This post is part of a Denmark Trip series.

One reason why I chose Copenhagen to visit is to see Freetown Christiania with my own two eyes. This place is So. Weird.


Freetown Christiania is a partially self-governing neighborhood of approximately 850 residents, covering 85 acres in the borough of Christianshavn. It established semi-legal status as an independent community, which has been a source of controversy since its creation in a squatted military area in 1971. Its open marijuana trade was tolerated by authorities until 2004 but since then, attempts to legalize the community has been a source of conflict.


Christiania Entrance

Although Christiania is only a five-minute walk from the Best Restaurant in the World, Noma, I spy two people (not together) smoking joints along the way (they like their substances here). Its brightly-illustrated entrance is straight out of H.R. Pufnstuf (can you believe that was the name of a children’s series?): I feel as though I should skip through the archway. The gallery-worthy graffiti continues inside — everywhere.

Christiania is big-time Hippyville. I’m uncomfortable here, but I’m the exception: a swarm of high-schoolers bopped in front of me into the village and made themselves at home in a cafe. They’re obviously indifferent to what strikes me as very bizarre surroundings.

I tentatively approach the turn onto the notorious Pusher Street, the largest open soft-drug market in Scandinavia. Whiffs of patchouli and reggae music greet me. A sign instructs me to put away my camera and I do (but not before getting off one shot): I’ve read that it will be snatched from my hands if I photograph an illegal transaction. The thoroughfare — a shell of its former self (pre-government crack-down) — is a depressing sight: scruffy dogs and even scruffier people roam aimlessly.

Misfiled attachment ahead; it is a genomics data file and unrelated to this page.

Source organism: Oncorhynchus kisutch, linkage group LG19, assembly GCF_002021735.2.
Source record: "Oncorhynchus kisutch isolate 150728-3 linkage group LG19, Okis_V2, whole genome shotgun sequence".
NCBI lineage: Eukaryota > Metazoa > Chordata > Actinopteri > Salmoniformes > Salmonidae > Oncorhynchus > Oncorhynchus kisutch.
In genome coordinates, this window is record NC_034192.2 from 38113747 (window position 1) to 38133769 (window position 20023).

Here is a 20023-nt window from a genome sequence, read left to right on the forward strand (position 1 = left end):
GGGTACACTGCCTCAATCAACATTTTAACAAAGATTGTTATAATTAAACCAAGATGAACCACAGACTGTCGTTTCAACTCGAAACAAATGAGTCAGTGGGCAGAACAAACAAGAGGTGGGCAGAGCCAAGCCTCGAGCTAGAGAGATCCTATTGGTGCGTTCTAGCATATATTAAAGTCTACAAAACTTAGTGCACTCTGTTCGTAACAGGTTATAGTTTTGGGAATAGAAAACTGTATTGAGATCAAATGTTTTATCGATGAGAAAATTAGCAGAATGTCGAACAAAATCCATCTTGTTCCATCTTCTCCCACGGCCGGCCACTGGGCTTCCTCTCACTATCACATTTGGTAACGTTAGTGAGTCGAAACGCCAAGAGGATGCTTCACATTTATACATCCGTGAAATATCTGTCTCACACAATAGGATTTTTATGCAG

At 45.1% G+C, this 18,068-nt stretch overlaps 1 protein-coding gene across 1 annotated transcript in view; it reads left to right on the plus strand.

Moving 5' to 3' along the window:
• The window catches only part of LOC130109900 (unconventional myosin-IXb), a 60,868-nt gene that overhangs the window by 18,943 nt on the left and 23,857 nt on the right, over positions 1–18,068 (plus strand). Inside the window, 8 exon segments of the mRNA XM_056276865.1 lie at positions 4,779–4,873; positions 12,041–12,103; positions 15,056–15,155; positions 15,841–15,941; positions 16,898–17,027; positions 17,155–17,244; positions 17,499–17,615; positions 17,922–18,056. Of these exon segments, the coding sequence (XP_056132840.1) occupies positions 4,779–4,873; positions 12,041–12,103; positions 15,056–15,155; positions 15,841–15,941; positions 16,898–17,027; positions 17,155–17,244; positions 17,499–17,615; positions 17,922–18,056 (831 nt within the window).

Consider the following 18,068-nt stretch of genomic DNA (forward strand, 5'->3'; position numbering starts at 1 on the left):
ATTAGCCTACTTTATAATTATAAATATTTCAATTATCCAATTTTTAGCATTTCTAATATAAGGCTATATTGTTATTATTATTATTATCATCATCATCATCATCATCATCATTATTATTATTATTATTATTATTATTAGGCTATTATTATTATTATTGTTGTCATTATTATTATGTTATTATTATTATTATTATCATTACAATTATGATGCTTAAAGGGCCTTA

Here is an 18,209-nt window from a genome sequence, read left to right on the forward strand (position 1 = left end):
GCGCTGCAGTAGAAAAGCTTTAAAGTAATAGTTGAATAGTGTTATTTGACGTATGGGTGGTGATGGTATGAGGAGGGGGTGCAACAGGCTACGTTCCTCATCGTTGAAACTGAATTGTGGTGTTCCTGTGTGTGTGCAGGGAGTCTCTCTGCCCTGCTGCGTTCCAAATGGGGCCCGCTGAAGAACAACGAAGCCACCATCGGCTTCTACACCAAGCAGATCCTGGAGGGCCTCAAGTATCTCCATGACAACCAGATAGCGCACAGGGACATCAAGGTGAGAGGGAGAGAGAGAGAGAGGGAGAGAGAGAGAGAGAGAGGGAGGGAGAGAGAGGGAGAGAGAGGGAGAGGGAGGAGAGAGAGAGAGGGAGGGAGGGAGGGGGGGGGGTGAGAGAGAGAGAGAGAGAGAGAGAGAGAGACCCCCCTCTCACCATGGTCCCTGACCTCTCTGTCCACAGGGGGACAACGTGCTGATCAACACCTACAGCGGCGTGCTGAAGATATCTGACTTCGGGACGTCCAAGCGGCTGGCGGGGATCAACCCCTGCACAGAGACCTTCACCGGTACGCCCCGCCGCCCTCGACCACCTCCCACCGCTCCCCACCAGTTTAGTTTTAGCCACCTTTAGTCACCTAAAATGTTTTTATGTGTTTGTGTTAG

Pusher Street Entrance Copenhagen

I’m sure they’re harmless in Christiania and I’m just uptight, but I cannot get out of here quickly enough. I am NOT in the Midwest any longer.

A totem pole-style arch warns me that I’m returning to the EU. I’m happy I saw Christiania and I’m happy to leave it.

Christianoa Exit

P.S. Wikipedia states that Christiania was closed in 2011 but it’s still listed as an attraction on the VisitCopenhagen website.

Read the entire Denmark series.

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  1. Alyssa 05/09/2014 at #

    So would you say you enjoyed Copenhagen- is it worth a visit?
    ps- love your blog. Funny, honest and to the point. Wish you’d write a book.

    • Esme 05/09/2014 at #

      Hi Alyssa —

      Thanks for the compliment. I did enjoy Copenhagen, but it took awhile for me to get used to it. It’s always going to be expensive and not-great weather, but it’s a fascinating society to observe and I admire their aesthetics. Lunch at Noma was surreal and the trip to Louisiana was fun — I highly recommend it if you like modern art. Denmark had an impact on me: I returned home and immediately started redecorating.

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